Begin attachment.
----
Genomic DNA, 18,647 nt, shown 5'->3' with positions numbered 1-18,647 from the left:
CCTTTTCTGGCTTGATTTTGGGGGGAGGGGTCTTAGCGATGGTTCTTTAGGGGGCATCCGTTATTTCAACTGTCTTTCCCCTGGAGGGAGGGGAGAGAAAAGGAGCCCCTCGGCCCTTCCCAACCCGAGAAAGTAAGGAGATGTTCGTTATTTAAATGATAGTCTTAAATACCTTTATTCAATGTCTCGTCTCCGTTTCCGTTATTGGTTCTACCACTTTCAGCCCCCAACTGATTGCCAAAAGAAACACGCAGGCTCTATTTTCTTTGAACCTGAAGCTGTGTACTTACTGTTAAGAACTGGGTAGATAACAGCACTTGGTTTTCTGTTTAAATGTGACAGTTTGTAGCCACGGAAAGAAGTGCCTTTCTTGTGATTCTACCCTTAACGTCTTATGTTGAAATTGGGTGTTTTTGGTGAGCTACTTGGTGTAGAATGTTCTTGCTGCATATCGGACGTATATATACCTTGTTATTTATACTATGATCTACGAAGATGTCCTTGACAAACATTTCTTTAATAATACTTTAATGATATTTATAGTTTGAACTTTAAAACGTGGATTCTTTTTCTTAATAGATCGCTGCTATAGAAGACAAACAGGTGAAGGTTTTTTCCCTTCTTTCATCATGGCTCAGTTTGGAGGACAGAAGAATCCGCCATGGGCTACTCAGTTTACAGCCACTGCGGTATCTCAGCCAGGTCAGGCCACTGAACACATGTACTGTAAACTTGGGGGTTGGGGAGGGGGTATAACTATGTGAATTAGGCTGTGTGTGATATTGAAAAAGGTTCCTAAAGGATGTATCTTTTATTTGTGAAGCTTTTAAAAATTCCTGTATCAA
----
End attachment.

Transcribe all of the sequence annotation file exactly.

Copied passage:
Genomic DNA, 18,647 nt, shown 5'->3' with positions numbered 1-18,647 from the left:
CCTTTTCTGGCTTGATTTTGGGGGGAGGGGTCTTAGCGATGGTTCTTTAGGGGGCATCCGTTATTTCAACTGTCTTTCCCCTGGAGGGAGGGGAGAGAAAAGGAGCCCCTCGGCCCTTCCCAACCCGAGAAAGTAAGGAGATGTTCGTTATTTAAATGATAGTCTTAAATACCTTTATTCAATGTCTCGTCTCCGTTTCCGTTATTGGTTCTACCACTTTCAGCCCCCAACTGATTGCCAAAAGAAACACGCAGGCTCTATTTTCTTTGAACCTGAAGCTGTGTACTTACTGTTAAGAACTGGGTAGATAACAGCACTTGGTTTTCTGTTTAAATGTGACAGTTTGTAGCCACGGAAAGAAGTGCCTTTCTTGTGATTCTACCCTTAACGTCTTATGTTGAAATTGGGTGTTTTTGGTGAGCTACTTGGTGTAGAATGTTCTTGCTGCATATCGGACGTATATATACCTTGTTATTTATACTATGATCTACGAAGATGTCCTTGACAAACATTTCTTTAATAATACTTTAATGATATTTATAGTTTGAACTTTAAAACGTGGATTCTTTTTCTTAATAGATCGCTGCTATAGAAGACAAACAGGTGAAGGTTTTTTCCCTTCTTTCATCATGGCTCAGTTTGGAGGACAGAAGAATCCGCCATGGGCTACTCAGTTTACAGCCACTGCGGTATCTCAGCCAGGTCAGGCCACTGAACACATGTACTGTAAACTTGGGGGTTGGGGAGGGGGTATAACTATGTGAATTAGGCTGTGTGTGATATTGAAAAAGGTTCCTAAAGGATGTATCTTTTATTTGTGAAGCTTTTAAAAATTCCTGTATCAA